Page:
How to Talk to Grandparents About COVID-19

So, you’ve already chatted with the kids. What about grandparents? As COVID-19 continues to spread across the U.S., Memorial Hermann is helping to address the questions and concerns on many parents’ minds.

We sat down with Dr. Bentley Bobrow, Chief of Emergency Medicine at Memorial Hermann-Texas Medical Center and McGovern Medical School at UTHealth, to discuss best practices for communicating effectively with the elderly during this stressful time.

Explain the situation

While each relationship, conversation and situation differ by person, it’s key to emphasize COVID-19 as a worldwide event that has affected (and will keep affecting) thousands of people. Individuals ages 60 and up are the most at risk, so taking extreme precautions such as self-quarantining and social distancing is completely necessary right now. We’re not having these conversations to put them into panic mode, but because we have their best interest at heart.

Help filter and navigate the news

With the volume of news content and influx of misinformation floating around the Internet, it can be frustrating to identify fact vs. fiction. One thing you can do is serve as a media filter and point them in the direction of credible sources and/or articles. If they don’t like reading or listening, consider painting scenarios or telling stories to help them better understand the concept.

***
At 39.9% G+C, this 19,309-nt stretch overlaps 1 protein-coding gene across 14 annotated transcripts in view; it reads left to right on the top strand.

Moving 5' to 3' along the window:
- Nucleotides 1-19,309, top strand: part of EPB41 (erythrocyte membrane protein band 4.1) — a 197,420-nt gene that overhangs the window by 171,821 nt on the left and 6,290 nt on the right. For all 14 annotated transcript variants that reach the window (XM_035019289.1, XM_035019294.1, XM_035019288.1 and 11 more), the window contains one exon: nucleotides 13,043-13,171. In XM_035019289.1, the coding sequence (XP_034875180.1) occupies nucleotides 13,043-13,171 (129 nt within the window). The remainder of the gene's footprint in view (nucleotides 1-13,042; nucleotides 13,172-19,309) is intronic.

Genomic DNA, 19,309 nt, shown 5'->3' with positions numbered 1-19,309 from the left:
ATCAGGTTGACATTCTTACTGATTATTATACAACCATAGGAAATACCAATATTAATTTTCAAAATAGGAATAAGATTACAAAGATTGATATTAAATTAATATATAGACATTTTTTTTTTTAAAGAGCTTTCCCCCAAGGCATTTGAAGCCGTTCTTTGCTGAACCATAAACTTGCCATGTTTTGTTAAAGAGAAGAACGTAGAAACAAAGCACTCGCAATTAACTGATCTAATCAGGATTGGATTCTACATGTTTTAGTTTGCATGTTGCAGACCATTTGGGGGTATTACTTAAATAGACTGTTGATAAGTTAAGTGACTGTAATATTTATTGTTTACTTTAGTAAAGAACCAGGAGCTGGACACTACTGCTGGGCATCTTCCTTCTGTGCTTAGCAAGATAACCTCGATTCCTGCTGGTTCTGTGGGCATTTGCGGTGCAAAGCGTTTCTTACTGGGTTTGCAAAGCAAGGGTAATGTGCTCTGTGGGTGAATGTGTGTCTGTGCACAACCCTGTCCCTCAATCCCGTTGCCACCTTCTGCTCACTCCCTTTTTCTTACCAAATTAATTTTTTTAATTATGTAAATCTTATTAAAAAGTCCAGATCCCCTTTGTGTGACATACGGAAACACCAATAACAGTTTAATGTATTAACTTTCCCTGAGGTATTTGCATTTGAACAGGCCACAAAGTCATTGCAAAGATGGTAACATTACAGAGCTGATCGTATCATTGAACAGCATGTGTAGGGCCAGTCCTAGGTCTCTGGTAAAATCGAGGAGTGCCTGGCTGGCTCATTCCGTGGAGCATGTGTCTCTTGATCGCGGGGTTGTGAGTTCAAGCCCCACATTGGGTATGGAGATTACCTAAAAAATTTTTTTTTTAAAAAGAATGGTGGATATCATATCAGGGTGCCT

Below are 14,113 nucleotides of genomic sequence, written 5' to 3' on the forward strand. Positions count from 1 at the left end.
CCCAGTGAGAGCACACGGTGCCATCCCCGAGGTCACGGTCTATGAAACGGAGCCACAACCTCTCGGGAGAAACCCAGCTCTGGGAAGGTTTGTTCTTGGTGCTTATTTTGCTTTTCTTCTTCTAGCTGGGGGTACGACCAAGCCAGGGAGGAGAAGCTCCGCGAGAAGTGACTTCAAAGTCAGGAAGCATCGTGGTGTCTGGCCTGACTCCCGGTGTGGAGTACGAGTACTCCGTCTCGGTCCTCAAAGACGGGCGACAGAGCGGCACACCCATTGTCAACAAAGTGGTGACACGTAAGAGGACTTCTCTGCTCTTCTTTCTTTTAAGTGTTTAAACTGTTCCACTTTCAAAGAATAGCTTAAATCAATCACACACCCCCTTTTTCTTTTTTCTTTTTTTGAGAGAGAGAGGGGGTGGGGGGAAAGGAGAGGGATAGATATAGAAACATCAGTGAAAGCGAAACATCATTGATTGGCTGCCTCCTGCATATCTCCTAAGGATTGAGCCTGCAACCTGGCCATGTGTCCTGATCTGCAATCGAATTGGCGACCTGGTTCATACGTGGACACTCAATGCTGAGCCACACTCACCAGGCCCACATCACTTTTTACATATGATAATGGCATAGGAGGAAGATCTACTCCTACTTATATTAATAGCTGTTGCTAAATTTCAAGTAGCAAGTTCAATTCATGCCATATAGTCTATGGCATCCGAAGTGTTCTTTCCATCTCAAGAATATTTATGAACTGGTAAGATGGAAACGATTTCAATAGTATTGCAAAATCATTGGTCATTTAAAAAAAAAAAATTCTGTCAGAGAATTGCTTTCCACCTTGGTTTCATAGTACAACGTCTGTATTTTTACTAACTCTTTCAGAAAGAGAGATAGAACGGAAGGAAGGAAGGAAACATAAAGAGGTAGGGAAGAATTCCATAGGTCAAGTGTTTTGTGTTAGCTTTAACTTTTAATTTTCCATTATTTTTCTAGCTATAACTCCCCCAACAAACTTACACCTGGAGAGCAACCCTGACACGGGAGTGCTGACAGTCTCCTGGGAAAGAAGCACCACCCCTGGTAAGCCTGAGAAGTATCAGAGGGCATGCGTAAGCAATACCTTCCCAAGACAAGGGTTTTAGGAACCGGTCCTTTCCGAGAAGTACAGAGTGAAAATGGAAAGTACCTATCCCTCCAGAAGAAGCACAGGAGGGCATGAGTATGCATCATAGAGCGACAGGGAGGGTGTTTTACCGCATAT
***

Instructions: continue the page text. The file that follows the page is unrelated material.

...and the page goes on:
Be persistent

If they’re refusing to believe or accept the situation, keep trying and talking. Don’t get discouraged if they don’t listen the first or second time around, as this situation is hard for some to grasp. It may require repetition, but the more you can break through to them, the better off they’ll be.

Approach with patience, care and compassion

Difficult times lead to difficult conversations, which is why patience will remain crucial. While you have your chats, remember you’re coming from a place of care. Ensure your tone of voice isn’t threatening, as people (no matter the age) are likely to respond more positively to compassion over irritation.

Keep in touch often

Above all, make sure your grandparents or elderly friends avoid emotional isolation, as it can put them in danger. While they should have limited physical contact with people, we encourage frequently connection with them over the phone and/or video chat. It’s important to keep a pulse on their overall wellbeing, making sure they have enough groceries, supplies and medicine. Staying in touch with them also gives you the ability to monitor the potential for symptoms and make care decisions as needed. Remember that the most important thing for everyone right now is to remain close—from afar.

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Ali Vise